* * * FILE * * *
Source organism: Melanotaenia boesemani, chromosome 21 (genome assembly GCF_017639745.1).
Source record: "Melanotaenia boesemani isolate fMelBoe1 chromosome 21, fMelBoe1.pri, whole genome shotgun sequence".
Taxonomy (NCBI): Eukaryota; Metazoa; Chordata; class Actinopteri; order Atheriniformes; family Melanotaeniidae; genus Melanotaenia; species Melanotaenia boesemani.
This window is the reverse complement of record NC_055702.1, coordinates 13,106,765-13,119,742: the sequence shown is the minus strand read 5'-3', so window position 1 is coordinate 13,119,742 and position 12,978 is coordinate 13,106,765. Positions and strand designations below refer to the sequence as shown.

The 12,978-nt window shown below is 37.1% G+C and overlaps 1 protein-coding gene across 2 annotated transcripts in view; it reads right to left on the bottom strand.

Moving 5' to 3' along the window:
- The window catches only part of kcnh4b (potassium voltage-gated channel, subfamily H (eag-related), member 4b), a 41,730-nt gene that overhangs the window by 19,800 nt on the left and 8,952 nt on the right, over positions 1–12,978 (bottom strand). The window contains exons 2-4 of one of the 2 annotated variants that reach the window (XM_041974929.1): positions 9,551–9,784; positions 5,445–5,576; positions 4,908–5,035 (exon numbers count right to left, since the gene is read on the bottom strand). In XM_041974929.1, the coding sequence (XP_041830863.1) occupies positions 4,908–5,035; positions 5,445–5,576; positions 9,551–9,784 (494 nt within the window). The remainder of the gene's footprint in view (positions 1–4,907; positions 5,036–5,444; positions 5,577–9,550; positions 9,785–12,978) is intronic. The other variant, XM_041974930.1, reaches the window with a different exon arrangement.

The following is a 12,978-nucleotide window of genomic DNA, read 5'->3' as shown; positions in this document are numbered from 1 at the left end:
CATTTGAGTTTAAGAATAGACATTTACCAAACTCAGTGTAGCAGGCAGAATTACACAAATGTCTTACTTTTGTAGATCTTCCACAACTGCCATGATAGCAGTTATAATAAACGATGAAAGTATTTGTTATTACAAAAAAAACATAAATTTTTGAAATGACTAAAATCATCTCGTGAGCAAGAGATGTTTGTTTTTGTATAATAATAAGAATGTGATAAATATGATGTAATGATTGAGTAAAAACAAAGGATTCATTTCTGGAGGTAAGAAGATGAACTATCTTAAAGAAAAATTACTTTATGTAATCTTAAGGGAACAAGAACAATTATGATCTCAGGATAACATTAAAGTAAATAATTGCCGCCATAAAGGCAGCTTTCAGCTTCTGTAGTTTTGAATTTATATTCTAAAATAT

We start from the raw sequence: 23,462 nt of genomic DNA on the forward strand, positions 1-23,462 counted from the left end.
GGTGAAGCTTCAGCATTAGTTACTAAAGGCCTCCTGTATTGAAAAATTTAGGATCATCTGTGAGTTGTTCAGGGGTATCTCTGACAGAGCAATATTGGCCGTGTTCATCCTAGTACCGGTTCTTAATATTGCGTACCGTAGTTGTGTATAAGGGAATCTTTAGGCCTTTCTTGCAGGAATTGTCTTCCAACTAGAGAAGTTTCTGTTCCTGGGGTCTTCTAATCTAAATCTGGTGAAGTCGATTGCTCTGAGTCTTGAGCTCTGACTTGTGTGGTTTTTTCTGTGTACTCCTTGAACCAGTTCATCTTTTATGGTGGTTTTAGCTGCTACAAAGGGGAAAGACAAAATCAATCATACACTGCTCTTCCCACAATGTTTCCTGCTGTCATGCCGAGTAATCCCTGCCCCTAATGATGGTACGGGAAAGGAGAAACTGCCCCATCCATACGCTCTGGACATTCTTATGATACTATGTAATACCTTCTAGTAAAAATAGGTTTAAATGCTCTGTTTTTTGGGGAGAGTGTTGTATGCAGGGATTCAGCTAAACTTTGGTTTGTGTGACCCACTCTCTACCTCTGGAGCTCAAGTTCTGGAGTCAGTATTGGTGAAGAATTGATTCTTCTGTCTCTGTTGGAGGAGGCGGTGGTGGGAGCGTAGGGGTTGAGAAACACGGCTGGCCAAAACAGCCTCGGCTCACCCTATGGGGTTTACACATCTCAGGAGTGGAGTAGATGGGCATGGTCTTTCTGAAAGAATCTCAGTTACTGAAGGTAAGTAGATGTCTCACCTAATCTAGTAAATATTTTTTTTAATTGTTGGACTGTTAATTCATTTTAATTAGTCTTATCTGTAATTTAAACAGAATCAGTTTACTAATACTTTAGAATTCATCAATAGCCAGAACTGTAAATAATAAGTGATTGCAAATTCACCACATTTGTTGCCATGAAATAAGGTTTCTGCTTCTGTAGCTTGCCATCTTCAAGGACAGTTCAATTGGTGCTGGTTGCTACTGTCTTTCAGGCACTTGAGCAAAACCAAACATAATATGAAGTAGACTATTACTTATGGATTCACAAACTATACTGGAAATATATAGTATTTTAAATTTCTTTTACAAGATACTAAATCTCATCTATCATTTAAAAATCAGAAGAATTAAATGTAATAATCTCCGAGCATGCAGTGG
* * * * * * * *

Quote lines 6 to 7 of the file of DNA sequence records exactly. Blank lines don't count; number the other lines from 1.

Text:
Moving 5' to 3' along the window:
- The window catches only part of kcnh4b (potassium voltage-gated channel, subfamily H (eag-related), member 4b), a 41,730-nt gene that overhangs the window by 19,800 nt on the left and 8,952 nt on the right, over positions 1–12,978 (bottom strand). The window contains exons 2-4 of one of the 2 annotated variants that reach the window (XM_041974929.1): positions 9,551–9,784; positions 5,445–5,576; positions 4,908–5,035 (exon numbers count right to left, since the gene is read on the bottom strand). In XM_041974929.1, the coding sequence (XP_041830863.1) occupies positions 4,908–5,035; positions 5,445–5,576; positions 9,551–9,784 (494 nt within the window). The remainder of the gene's footprint in view (positions 1–4,907; positions 5,036–5,444; positions 5,577–9,550; positions 9,785–12,978) is intronic. The other variant, XM_041974930.1, reaches the window with a different exon arrangement.